New treatment kills off infection that can be deadly in cystic fibrosis
Dr Jonathan Cox (Lecturer in Microbiology) from Aston University, his research group and Birmingham Children’s Hospital have developed a new treatment that has been found to completely kill a bacterial infection that can be deadly to cystic fibrosis patients and other chronic lung conditions such as bronchiectasis.
- New treatment can completely kill a M. abscessus infection that can be deadly to cystic fibrosis
- The new drug combination is significantly less toxic than those currently used
- Treatment can be used on patients right away on a case by case basis
The LifETIME CDT would like to congratulate Dr Jonathan Cox on leading the team that discovered this new treatment.
Dr Jonathan Cox said:
“This new drug combination is a significant step forward for patients with cystic fibrosis that get infected with the deadly Mycobacterium abscessus bacteria. Our new drug combination is significantly less toxic than those currently used, and so far we have managed to kill every patient’s bacterial isolate that we have received.”
“This shows our drugs, when used in combination, are widely effective and could therefore make a huge difference to people whose treatment options are currently limited.”
“Because amoxicillin is already widely available and imipenem-relebactam has just been approved for use by the Food and Drug Administration (FDA) in the US, these drugs are already available to clinicians. We therefore hope to start treating patients as soon as possible. ”
The findings of this research will impact children being treated for the infection at Birmingham Children’s Hospital – who part funded the research – but it can also be used nationally and further afield.
With more funding, the next stage of the research will be to test the treatment on more people with CF infected by this bacterium, comparing it to the antibiotics that are currently used.
The full article can be found here
Optimizing Mycobacterial drug discovery using picodroplet technology
Tuberculosis (TB) is a disease caused by the organism Mycobacterium tuberculosis which kills 1.5 million people each year and is thought to infect one quarter of the world’s population. Treatment of TB is becoming ever more difficult with the emergence of antibiotic resistance, and this has propagated an urgent unmet need to discover new antibiotics with novel mechanisms of action. The development of high throughput microfluidics has revolutionized the way in which we can discover new antibiotics. In this collaborative, multidisciplinary project, we aim to optimize one such platform for use in screening for antibiotics with activity against M. tuberculosis.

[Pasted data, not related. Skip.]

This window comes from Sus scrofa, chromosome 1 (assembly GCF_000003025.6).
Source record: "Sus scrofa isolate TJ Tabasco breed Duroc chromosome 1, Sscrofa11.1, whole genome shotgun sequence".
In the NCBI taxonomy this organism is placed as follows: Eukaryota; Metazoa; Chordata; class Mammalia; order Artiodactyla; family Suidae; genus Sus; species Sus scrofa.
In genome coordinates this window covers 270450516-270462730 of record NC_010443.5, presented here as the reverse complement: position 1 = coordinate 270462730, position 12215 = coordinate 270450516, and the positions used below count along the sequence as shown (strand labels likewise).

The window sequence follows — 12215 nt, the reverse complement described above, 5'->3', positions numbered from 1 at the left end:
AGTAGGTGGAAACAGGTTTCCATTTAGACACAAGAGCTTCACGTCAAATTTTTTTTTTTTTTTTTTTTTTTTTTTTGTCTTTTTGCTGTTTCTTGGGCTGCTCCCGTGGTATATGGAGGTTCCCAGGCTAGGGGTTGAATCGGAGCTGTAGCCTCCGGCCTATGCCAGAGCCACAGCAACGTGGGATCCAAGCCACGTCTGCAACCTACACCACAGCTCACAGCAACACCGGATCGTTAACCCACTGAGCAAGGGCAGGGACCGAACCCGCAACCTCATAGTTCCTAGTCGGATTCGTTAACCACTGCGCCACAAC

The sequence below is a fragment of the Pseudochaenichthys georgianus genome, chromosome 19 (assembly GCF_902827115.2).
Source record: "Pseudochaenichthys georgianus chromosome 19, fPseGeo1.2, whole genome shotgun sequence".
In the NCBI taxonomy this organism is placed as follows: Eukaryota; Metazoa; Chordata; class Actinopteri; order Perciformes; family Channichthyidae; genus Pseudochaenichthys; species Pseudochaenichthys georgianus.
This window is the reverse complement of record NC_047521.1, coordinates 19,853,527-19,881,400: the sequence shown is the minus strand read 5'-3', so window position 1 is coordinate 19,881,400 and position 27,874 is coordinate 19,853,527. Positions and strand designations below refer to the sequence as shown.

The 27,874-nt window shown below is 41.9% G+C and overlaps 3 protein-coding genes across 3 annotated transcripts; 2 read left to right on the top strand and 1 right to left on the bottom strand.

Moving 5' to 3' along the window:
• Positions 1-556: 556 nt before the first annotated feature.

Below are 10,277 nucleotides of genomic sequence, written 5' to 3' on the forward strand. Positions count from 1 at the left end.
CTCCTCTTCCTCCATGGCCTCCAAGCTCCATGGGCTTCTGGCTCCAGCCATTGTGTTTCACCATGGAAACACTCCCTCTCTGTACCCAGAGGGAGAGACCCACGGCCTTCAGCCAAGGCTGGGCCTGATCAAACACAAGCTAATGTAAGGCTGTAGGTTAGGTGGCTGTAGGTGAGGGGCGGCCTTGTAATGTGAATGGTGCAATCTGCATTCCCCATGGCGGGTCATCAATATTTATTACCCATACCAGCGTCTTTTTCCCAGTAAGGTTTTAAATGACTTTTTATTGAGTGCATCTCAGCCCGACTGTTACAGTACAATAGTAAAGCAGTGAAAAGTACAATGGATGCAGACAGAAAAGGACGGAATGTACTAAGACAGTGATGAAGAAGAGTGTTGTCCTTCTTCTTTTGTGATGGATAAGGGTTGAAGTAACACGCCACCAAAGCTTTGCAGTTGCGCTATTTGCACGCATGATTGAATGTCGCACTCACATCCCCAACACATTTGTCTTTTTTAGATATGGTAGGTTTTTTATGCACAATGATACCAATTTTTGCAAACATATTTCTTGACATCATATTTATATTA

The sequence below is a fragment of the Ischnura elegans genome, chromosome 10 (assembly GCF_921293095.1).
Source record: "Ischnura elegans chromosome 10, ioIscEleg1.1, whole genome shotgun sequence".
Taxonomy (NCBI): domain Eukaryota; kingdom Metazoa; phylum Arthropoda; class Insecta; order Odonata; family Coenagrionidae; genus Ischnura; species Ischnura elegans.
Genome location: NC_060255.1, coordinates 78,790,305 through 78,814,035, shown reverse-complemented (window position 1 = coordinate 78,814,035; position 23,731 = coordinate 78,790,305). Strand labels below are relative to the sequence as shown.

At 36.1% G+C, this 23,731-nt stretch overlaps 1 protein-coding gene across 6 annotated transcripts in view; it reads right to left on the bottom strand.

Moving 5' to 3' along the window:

The successful candidate will be trained by and work with Sphere Fluidics to engineer a platform that is optimized for Mycobacterial drug discovery, controlling various aspects of bacterial culture to produce a platform that is physiologically relevant and suitable for high throughput drug discovery. Subsequently, they will transfer this platform to Aston University to the Mycobacterial Research Laboratory for use in screening a highly valuable set of anti-TB drugs, to discover their activity and investigate their mechanisms of action. The selected student will benefit from cross-disciplinary training in both engineering and biological sciences and have the opportunity to apply that training to develop technology that improves the discovery and development of novel antibiotics.